Details of the extensive damage to homes and livelihoods are starting to emerge from provinces that were previously inaccessible due to obstructed roads and flooding
October 30, 2016 — One week after Typhoon Haima left a trail of destruction in Northern Philippines, details of the extensive damage to homes and livelihoods are starting to emerge from provinces that were previously inaccessible due to obstructed roads and flooding.
Assessments conducted by Philippine Red Cross volunteers and staff indicate that shelter and livelihoods recovery remain the most immediate needs for communities in Northern Luzon.
“During the day, all you’ll hear is the sound of chainsaws. In the evening, the sound of generators,” says Robert Guinaban, a 46-year-old Philippine Red Cross volunteer in the province of Kalinga.
While local markets in the city of Tuguegarao and the neighbouring provinces of Kalinga and Apayao have opened their marketplaces and trading centres once more, establishment owners can be seen lining up to buy gasoline-powered generators as transmission and power lines continue to be down.
One day after Super Typhoon Haima made landfall in Northern Philippines, Aileen Torres, the Philippine Red Cross Cagayan chapter administrator, found it difficult to sleep. She was worried about her family and her Red Cross colleagues. After the chapter’s experience with typhoon Megi in 2010, they didn’t want to take any chances.
“We simply couldn’t sleep,” Aileen recalls. “This chapter building is quite old, so I was quite worried it might not survive the ordeal. The winds roared so loud and you could almost feel the building shake.”
The wind and rain started picking up strength at 10:00pm, an hour before the typhoon made landfall over the province.
“I’m thankful because the chapter is sandwiched between taller buildings so the impact of the winds was not as destructive as we had thought it would be,” Aileen adds.
“But what I am most thankful for is that the number of casualties is minimal. I think what happened during Typhoon Haiyan was a big lesson for everyone.”
Earlier in the week, the Red Cross mobilized a humanitarian caravan loaded with emergency relief supplies and other equipment to the provinces of Isabela and Cagayan to aid affected families. To date, the Red Cross chapters in the typhoon-hit provinces have assisted around 8,800 people with various activities including search and rescue, hot meals, the distribution of relief items and psychosocial support.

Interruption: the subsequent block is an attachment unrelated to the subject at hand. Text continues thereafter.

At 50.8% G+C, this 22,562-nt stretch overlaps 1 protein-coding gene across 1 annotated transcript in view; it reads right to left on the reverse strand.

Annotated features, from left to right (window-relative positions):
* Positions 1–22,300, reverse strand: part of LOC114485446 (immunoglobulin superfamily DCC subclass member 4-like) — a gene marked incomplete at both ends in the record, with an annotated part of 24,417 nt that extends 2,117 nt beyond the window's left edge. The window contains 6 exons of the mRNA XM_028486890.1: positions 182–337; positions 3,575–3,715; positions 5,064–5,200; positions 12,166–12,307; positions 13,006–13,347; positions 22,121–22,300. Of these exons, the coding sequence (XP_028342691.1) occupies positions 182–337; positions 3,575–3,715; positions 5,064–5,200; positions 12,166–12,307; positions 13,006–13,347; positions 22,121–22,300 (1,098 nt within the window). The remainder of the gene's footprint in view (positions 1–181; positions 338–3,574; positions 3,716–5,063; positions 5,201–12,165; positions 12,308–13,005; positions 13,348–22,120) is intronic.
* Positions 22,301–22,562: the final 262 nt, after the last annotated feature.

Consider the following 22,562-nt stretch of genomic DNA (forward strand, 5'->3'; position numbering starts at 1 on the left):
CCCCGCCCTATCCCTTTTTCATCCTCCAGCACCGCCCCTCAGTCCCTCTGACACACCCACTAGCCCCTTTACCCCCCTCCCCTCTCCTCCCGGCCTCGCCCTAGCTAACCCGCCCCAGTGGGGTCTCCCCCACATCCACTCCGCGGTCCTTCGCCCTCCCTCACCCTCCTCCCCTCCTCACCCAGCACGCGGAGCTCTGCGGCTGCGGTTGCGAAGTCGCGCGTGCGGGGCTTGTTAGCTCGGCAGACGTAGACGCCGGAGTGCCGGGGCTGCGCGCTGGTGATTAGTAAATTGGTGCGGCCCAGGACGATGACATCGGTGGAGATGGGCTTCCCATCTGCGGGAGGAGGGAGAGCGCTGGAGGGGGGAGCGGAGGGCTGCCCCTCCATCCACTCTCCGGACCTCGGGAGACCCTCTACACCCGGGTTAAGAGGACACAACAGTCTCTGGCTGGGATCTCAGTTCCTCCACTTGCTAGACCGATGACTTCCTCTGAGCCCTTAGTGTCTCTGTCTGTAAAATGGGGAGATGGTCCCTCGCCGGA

The government pre-emptively evacuated more than 158,000 people before Haima struck the province, yet it is estimated that over 92,000 people remain in 640 evacuation centres.
In the municipality of Rizal, the main access to the town has been blocked off by a landslide that will take several days to clear. Pre-emptive evacuation the day before the typhoon hit has also saved many lives in the municipality.
“Our municipality has been affected by several typhoons in the past decade, so we knew what to expect,” says Rizal’s Vice-Mayor, Joel Ruma.
Haima is the third typhoon to hit Northern Philippines in just a span of three weeks after typhoon Meranti (Ferdie) and typhoon Sarika (Karen). While the full extent of the damage is still emerging, many residents are struggling to rebuild their lives and to repair their homes.
The International Federation of Red Cross and Red Crescent Societies has launched an emergency appeal for 3 million Swiss francs (3 million US dollars) to support the Philippine Red Cross in delivering assistance to 20,000 people affected by Typhoon Haima over a period of ten months.
by MJ Evalarosa, IFRC | Prevention Web